The course will be held at Toynbee Hall, Commercial Road, Aldgate East, London on 30th Sept 2013.
The course will be attended by delegates from a variety of different workplaces. Attendees will be able to tackle a small fire during the fire extinguisher practical session. The fire marshal training London is based on government guidance booklets, fire service guidance notes and best practice and British Standard recommendations.
For those not requiring fire warden training London, can attend the morning session for fire extinguisher training. To book on the fire marshal course or fire extinguisher course London call 0207 419 5001
What is the difference between a fire marshal and a fire warden? This is a common question to our office! There is no difference – apart from the name! The Fire Safety Order 2005 places duties on a responsible person. These include:
make adequate provision for general fire precautions and maintain them appropriately.
Produce an Emergency Fire Plan
Nominate persons to assist with the evacuation and emergency plan and train them accordingly
In layman’s terms this means that there should a fire evacuation plan, a number of fire marshals or fire wardens and that the fire marshals and fire wardens must be adequately trained.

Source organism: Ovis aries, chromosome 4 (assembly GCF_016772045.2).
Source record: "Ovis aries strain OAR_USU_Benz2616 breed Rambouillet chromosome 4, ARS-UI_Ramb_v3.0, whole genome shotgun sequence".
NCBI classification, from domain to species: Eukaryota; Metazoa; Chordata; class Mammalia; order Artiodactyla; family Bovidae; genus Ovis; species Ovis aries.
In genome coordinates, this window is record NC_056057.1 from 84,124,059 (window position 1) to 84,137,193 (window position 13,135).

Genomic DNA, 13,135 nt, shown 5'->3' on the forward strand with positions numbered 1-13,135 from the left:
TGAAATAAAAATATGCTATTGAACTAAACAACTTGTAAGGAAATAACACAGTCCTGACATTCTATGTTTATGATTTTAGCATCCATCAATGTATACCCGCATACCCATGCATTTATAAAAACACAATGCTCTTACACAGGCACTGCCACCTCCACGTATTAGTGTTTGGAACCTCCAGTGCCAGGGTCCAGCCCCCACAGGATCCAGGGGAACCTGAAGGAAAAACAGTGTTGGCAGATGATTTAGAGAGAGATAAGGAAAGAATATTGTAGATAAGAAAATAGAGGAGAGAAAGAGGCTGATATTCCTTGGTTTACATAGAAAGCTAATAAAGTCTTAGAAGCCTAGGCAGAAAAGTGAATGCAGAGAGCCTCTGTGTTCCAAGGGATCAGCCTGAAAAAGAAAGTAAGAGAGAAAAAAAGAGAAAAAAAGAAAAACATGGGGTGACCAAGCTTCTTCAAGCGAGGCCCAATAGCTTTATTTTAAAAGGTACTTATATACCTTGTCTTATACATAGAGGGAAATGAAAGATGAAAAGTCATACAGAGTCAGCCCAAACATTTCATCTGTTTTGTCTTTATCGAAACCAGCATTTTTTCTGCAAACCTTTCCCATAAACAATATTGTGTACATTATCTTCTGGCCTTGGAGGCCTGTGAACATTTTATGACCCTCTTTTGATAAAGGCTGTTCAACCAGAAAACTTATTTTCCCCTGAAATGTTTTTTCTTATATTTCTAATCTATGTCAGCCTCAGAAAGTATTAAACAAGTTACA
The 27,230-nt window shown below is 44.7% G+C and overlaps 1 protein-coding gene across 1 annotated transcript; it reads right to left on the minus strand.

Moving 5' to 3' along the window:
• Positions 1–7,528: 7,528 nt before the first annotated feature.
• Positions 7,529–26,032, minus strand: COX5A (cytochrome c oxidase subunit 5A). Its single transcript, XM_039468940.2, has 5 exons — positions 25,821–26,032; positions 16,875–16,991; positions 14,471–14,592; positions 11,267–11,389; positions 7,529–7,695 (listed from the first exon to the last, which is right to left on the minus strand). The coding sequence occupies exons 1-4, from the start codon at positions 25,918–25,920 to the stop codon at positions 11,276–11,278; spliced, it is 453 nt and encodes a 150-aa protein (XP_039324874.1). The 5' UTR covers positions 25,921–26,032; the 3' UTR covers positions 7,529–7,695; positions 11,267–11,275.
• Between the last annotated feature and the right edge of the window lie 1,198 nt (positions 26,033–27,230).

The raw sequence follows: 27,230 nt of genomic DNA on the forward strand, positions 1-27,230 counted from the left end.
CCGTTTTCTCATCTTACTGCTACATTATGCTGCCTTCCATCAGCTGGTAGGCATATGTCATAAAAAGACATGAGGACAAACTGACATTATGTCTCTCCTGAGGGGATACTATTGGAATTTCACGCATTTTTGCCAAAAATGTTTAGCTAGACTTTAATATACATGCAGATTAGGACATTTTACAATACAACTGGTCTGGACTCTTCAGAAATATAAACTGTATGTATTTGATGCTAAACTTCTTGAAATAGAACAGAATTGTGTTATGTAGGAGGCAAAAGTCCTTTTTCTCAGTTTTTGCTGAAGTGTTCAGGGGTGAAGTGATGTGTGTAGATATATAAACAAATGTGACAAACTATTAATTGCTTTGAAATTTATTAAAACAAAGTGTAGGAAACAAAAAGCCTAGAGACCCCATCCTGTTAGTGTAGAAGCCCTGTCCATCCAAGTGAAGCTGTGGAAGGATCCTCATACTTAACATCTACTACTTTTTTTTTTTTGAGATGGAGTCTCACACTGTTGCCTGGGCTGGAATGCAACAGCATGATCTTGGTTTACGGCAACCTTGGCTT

City Fire Training Ltd provide fire marshal courses in London and surrounding areas. You can visit CFTs websites and view the availability of fire training courses in London by clicking on these links:
City Fire Training recently carried out a series of fire safety services in London for an LLP based in the City.
Following the retirement of a member of staff, two persons were allocated the role of Chief Fire Marshal and Deputy Chief Fire Marshal. They had no previous experience and asked our company to provide fire marshal training for their London staff, a fire risk assessment and a fire emergency plan that required updating.
During both the fire training and fire risk assessment process, it was clear that there were no procedures for those that worked early or late in the offices. This was our solution.
A baton system was to be used as an out of hours procedure. The baton located in the centre of each floor would identify what areas had been searched in the event of an incident out of hours. All staff who regularly started work before normal operating hours and those that often stayed late are to be given additional fire training by in-house staff detailing the baton system. We also recommended that the person discovering the fire should call the fire service or nominate another person to do so if they are involved in tackling the fire with a fire extinguisher.